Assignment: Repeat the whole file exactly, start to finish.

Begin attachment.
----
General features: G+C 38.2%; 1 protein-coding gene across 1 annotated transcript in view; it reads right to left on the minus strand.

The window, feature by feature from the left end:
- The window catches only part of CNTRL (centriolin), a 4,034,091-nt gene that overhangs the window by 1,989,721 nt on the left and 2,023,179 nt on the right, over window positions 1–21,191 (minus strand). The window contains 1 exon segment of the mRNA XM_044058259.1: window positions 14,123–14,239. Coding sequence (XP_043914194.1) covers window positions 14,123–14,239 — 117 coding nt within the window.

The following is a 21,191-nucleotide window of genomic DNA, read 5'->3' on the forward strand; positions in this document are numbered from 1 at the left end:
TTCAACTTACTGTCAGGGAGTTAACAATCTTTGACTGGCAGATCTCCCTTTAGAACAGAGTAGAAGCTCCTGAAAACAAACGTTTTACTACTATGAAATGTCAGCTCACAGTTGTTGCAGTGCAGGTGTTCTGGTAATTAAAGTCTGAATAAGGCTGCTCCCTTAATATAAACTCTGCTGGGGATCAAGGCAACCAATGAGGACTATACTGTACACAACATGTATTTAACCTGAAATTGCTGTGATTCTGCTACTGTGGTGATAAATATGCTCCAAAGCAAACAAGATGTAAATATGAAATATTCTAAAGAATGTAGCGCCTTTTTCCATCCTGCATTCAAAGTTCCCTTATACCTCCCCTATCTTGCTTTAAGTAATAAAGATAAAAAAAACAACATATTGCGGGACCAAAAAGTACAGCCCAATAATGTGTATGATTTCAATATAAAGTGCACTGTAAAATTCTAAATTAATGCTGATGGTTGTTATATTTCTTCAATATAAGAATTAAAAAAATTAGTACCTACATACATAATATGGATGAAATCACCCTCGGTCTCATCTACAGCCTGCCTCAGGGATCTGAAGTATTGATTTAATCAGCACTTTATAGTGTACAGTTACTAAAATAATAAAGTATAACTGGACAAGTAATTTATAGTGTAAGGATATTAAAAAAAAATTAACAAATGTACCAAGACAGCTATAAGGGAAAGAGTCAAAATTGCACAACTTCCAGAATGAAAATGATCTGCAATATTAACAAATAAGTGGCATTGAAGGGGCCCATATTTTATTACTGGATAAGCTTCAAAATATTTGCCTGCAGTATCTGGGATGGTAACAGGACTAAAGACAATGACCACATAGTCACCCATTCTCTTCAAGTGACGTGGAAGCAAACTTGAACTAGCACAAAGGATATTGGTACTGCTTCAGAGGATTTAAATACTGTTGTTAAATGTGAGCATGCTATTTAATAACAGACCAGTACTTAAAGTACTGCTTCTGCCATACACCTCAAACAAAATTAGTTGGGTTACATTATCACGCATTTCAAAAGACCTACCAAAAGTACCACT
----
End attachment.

General features: G+C 38.2%; 1 protein-coding gene across 1 annotated transcript in view; it reads right to left on the minus strand.

The window, feature by feature from the left end:
- The window catches only part of CNTRL (centriolin), a 4,034,091-nt gene that overhangs the window by 1,989,721 nt on the left and 2,023,179 nt on the right, over window positions 1–21,191 (minus strand). The window contains 1 exon segment of the mRNA XM_044058259.1: window positions 14,123–14,239. Coding sequence (XP_043914194.1) covers window positions 14,123–14,239 — 117 coding nt within the window.

The following is a 21,191-nucleotide window of genomic DNA, read 5'->3' on the forward strand; positions in this document are numbered from 1 at the left end:
TTCAACTTACTGTCAGGGAGTTAACAATCTTTGACTGGCAGATCTCCCTTTAGAACAGAGTAGAAGCTCCTGAAAACAAACGTTTTACTACTATGAAATGTCAGCTCACAGTTGTTGCAGTGCAGGTGTTCTGGTAATTAAAGTCTGAATAAGGCTGCTCCCTTAATATAAACTCTGCTGGGGATCAAGGCAACCAATGAGGACTATACTGTACACAACATGTATTTAACCTGAAATTGCTGTGATTCTGCTACTGTGGTGATAAATATGCTCCAAAGCAAACAAGATGTAAATATGAAATATTCTAAAGAATGTAGCGCCTTTTTCCATCCTGCATTCAAAGTTCCCTTATACCTCCCCTATCTTGCTTTAAGTAATAAAGATAAAAAAAACAACATATTGCGGGACCAAAAAGTACAGCCCAATAATGTGTATGATTTCAATATAAAGTGCACTGTAAAATTCTAAATTAATGCTGATGGTTGTTATATTTCTTCAATATAAGAATTAAAAAAATTAGTACCTACATACATAATATGGATGAAATCACCCTCGGTCTCATCTACAGCCTGCCTCAGGGATCTGAAGTATTGATTTAATCAGCACTTTATAGTGTACAGTTACTAAAATAATAAAGTATAACTGGACAAGTAATTTATAGTGTAAGGATATTAAAAAAAAATTAACAAATGTACCAAGACAGCTATAAGGGAAAGAGTCAAAATTGCACAACTTCCAGAATGAAAATGATCTGCAATATTAACAAATAAGTGGCATTGAAGGGGCCCATATTTTATTACTGGATAAGCTTCAAAATATTTGCCTGCAGTATCTGGGATGGTAACAGGACTAAAGACAATGACCACATAGTCACCCATTCTCTTCAAGTGACGTGGAAGCAAACTTGAACTAGCACAAAGGATATTGGTACTGCTTCAGAGGATTTAAATACTGTTGTTAAATGTGAGCATGCTATTTAATAACAGACCAGTACTTAAAGTACTGCTTCTGCCATACACCTCAAACAAAATTAGTTGGGTTACATTATCACGCATTTCAAAAGACCTACCAAAAGTACCACT